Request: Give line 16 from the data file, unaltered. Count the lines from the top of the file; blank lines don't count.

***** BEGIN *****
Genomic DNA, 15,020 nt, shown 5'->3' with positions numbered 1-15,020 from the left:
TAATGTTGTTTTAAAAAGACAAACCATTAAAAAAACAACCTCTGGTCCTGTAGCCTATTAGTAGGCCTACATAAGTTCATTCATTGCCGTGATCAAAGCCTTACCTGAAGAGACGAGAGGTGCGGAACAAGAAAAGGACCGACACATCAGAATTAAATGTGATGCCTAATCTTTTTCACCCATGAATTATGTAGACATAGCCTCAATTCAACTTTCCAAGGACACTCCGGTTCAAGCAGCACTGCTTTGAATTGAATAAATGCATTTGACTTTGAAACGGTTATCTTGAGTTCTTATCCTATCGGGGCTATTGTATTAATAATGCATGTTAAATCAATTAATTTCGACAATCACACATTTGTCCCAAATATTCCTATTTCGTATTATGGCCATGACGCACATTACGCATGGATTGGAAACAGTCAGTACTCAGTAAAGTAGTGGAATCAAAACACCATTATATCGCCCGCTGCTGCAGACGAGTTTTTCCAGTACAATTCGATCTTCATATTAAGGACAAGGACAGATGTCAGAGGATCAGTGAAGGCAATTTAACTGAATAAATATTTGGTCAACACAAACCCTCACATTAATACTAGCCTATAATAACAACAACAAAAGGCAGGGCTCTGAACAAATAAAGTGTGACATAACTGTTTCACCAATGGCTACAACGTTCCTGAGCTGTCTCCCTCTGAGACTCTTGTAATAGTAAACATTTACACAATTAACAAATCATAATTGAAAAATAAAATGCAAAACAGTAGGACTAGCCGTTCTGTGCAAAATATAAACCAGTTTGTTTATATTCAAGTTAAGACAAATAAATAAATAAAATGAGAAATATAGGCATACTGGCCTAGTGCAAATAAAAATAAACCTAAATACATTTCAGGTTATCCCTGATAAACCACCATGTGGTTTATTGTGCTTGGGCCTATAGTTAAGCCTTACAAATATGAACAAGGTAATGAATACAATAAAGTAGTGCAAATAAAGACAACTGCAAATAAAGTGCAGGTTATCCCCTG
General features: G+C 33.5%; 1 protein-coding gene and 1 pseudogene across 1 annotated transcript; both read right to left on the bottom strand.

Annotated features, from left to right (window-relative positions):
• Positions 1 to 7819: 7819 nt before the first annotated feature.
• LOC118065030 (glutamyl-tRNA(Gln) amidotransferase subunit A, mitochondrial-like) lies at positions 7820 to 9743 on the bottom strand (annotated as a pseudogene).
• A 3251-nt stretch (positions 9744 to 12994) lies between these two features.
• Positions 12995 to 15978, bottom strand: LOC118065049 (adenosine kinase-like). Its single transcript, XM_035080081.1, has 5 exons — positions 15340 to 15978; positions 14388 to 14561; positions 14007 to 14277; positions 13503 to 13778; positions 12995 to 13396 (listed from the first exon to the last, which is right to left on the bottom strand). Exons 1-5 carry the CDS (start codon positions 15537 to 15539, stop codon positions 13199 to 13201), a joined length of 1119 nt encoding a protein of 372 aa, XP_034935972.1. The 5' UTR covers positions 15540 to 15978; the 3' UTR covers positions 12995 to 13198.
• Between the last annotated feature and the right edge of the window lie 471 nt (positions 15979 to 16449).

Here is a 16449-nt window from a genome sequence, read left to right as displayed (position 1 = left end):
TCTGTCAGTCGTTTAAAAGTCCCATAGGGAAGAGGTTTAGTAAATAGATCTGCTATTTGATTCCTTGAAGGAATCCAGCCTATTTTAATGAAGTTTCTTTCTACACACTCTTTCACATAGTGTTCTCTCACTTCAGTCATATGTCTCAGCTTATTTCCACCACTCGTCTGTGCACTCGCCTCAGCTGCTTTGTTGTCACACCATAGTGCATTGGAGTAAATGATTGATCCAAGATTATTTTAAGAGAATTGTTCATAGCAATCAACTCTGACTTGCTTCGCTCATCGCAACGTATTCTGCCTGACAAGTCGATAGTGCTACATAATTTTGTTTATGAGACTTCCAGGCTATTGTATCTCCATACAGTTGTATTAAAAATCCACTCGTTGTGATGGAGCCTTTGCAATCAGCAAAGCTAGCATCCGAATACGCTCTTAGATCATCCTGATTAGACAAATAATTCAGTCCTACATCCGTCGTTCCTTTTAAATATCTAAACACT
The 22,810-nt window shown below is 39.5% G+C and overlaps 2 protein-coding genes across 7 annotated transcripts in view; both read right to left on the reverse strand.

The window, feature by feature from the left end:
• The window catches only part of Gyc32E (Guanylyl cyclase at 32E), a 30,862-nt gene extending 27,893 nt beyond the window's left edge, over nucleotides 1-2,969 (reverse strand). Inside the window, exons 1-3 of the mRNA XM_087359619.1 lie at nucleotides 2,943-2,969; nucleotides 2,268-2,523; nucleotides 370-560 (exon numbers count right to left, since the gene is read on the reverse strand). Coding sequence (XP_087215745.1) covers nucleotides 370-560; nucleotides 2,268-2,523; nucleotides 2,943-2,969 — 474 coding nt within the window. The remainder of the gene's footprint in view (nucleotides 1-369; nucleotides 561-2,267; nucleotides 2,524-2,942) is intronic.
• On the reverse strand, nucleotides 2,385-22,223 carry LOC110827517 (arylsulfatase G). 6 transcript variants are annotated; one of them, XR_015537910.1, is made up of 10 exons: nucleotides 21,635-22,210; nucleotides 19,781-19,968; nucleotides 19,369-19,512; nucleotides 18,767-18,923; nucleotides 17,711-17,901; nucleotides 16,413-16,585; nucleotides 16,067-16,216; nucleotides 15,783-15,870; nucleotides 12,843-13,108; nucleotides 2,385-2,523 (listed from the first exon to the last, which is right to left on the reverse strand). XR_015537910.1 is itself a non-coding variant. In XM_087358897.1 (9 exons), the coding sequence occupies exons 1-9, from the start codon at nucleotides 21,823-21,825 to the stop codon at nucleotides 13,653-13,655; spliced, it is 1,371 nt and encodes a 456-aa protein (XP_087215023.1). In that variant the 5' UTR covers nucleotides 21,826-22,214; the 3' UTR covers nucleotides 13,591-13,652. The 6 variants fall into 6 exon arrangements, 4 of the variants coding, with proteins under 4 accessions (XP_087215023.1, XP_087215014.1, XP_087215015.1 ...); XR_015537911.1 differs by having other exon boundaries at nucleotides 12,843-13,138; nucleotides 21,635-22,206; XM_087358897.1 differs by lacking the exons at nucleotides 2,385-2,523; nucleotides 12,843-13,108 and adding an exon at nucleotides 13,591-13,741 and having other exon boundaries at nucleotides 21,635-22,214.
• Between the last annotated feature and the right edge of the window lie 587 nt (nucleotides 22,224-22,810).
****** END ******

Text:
• Between the last annotated feature and the right edge of the window lie 587 nt (nucleotides 22,224-22,810).